Staphylococcus aureus bacteria is the underlining cause of MRSA (methicillin resistant Staphylococcus aureus) which is commonly and mistakenly referred to as Mercer disease. This infection gets its name and is known to cause a strain of staph that is resistant to normal antibiotic treatments typically used to treat infections. Although Mercer disease or MRSA can be contracted and spread in a number of ways it is common to see stories of people contracting it during a visit to a hospital or other health care facility.
Identifying Possible MRSA Infection Symptoms
This type of bacterial infection is known to affect several different parts of the body externally and internally, for these reasons it can sometimes be difficult to identify or diagnose. Testing by physician is the only way to guarantee a proper diagnosis and treatment plan. Often the easiest to identify sign of MRSA is skin rashes.
Staph infections can mimic other things such as insect bites or regular skin rashes or irritation outside of testing the best way to help identify this condition for what it is is to monitor it and look for the following symptoms.
Insect bite looking marks on the skin that do not get better after several days or worsen
blister like rash. This can look like clusters pustules or even boils and is often painful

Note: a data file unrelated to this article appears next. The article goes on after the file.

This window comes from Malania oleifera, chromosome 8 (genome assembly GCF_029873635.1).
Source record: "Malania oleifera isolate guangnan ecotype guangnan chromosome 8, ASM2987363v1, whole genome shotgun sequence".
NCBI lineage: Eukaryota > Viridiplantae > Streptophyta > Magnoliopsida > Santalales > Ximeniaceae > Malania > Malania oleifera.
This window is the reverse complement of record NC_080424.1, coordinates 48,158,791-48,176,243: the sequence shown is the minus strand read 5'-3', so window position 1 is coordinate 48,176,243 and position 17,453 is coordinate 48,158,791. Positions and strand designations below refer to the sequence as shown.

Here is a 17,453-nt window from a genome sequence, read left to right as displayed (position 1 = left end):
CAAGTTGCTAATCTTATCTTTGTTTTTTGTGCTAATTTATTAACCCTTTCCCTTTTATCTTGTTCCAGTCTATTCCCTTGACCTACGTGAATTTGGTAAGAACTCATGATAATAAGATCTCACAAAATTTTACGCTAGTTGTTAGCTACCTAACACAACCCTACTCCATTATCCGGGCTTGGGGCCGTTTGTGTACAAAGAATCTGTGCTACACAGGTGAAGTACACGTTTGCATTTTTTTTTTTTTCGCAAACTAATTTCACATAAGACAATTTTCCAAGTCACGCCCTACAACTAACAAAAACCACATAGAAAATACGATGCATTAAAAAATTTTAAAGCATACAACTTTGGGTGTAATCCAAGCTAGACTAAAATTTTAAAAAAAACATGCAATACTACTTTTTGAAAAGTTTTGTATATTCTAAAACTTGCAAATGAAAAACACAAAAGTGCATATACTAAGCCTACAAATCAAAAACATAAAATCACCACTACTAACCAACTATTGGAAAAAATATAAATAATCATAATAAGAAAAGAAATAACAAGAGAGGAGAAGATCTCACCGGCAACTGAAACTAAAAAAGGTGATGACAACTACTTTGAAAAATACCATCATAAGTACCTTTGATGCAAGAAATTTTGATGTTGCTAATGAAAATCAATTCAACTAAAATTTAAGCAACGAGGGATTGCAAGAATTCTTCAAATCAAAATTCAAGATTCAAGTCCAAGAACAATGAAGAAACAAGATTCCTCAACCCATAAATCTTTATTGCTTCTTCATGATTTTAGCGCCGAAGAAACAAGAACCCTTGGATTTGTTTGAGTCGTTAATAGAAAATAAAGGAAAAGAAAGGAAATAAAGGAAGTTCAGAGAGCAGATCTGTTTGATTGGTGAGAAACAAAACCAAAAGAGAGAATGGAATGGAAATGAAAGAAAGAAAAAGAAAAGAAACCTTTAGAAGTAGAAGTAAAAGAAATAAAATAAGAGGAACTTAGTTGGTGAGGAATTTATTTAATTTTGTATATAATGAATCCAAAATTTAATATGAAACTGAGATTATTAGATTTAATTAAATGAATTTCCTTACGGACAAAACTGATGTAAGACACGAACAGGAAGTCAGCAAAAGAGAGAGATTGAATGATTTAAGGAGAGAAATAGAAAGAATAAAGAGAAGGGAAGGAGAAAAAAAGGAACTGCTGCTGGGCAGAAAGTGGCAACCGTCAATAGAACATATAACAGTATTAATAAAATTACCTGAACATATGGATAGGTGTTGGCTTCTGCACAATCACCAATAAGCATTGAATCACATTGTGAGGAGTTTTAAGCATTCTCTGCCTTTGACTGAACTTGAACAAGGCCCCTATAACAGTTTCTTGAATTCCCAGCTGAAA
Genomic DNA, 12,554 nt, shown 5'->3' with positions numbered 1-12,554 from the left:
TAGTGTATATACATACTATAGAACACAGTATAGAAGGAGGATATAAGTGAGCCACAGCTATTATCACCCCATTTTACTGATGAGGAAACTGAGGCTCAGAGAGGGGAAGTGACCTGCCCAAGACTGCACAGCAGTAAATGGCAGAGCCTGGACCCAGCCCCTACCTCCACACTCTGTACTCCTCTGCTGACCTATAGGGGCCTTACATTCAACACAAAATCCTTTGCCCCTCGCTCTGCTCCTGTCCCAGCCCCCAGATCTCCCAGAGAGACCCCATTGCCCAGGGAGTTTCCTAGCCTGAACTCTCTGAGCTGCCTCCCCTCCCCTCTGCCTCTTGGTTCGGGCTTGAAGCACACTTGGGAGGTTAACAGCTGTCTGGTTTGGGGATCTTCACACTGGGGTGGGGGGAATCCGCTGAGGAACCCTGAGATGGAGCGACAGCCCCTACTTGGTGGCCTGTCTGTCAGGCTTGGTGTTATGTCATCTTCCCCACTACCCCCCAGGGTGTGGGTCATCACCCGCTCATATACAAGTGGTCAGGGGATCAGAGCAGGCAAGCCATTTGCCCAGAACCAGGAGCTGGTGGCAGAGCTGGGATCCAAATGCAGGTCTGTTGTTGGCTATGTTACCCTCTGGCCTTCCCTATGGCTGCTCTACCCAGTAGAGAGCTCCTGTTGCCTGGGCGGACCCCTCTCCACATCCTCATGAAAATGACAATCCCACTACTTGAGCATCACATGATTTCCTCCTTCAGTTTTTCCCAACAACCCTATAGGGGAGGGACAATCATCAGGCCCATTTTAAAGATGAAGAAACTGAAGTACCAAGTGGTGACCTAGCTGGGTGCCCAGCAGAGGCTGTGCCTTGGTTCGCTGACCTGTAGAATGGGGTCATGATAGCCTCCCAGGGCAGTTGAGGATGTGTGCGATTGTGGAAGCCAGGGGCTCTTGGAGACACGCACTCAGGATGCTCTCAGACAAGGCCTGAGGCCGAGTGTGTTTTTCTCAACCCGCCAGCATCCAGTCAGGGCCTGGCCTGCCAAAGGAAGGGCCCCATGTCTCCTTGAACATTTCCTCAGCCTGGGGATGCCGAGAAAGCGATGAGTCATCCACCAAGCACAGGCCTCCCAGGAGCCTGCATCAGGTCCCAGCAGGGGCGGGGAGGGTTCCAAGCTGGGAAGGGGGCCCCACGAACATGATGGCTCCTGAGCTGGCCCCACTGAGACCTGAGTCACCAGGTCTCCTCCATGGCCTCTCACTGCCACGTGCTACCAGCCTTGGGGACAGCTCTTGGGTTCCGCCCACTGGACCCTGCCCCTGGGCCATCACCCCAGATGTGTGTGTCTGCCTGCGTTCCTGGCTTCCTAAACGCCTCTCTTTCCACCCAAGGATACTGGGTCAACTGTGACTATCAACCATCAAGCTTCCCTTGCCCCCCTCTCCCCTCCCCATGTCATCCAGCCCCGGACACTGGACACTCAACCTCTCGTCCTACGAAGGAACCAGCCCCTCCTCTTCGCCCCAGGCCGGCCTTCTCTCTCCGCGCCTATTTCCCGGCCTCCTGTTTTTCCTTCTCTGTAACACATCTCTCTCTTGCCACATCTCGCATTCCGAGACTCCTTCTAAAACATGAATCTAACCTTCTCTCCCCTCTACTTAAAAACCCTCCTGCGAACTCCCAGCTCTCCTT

raised, swollen red and irritated areas of the skin (abscesses or as above pustules or bite like marks)
As stated above - the skin is not the only part of the body that can be affected by methicillin-resistant Staphylococcus aureus. This contagious and invasive infection can also affect the lungs, heart, bladder and more. Often when the body is affected internally the symptoms can be easily mistaken for other serious and minor conditions. If you know you've been exposed to Mercer disease let your doctor know right away even if you don't display any symptoms and be cautious of the following symptoms: low blood pressure, headaches, flu like symptoms (fever...), Joint pain or difficulty breathing or shortness of breath.
How Is MRSA Spread
Much like the common cold or flu, only more contagious, MRSA can be spread in any number of ways including through touching, sharing cups and utensils, kissing, infected blood and open wounds, toilet seats and so on. It is diseases like this that will help you understand why it's so important to wash your hands, cover your mouth and nose when you cough or sneeze and to respect hygiene and the need to be cautious.
This antibiotic resistant strain of staph gains access to the bloodstream through scrapes, cuts, thin and weak skin or through any opening in the epidermis.
Does MRSA Only Affect Those with a Weak Immune System
The short answer is, no. MRSA infections are not that picky and the bacterial infection is highly contagious so it can infect anybody who comes into contact with it. However, it is more common amongst those with poor or weakened immune systems. Which makes it important for pregnant women, elderly and those with auto immune diseases to take extra precautions when introduced to locations (such as hospitals and clinics) as well as situations that put them at a higher risk to exposure.